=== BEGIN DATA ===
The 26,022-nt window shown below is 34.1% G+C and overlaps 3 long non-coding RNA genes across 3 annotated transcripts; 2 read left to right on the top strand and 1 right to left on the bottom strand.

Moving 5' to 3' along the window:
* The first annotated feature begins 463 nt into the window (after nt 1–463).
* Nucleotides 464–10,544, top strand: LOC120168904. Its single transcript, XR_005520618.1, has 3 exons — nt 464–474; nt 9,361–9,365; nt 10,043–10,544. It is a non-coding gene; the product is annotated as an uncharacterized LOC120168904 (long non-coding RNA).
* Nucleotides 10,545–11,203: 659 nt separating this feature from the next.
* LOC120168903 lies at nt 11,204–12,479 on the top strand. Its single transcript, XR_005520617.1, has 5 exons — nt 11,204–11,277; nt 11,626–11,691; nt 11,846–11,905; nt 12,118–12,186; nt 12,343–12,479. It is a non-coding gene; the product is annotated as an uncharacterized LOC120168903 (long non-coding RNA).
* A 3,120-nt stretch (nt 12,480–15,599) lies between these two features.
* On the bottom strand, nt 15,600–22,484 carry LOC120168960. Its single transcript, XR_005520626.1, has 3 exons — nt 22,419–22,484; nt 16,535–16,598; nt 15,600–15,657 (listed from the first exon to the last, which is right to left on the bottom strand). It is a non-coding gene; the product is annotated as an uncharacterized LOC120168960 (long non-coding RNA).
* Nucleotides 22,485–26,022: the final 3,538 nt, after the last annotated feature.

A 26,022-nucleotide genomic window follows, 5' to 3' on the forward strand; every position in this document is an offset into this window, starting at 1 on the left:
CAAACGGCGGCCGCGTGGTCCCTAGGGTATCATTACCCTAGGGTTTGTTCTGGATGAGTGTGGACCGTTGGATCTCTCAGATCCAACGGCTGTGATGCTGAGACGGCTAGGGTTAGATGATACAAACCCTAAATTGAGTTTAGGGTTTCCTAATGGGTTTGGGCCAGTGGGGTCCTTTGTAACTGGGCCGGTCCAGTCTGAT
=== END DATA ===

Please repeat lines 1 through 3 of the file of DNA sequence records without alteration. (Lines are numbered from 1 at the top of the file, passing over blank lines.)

The 26,022-nt window shown below is 34.1% G+C and overlaps 3 long non-coding RNA genes across 3 annotated transcripts; 2 read left to right on the top strand and 1 right to left on the bottom strand.

Moving 5' to 3' along the window:
* The first annotated feature begins 463 nt into the window (after nt 1–463).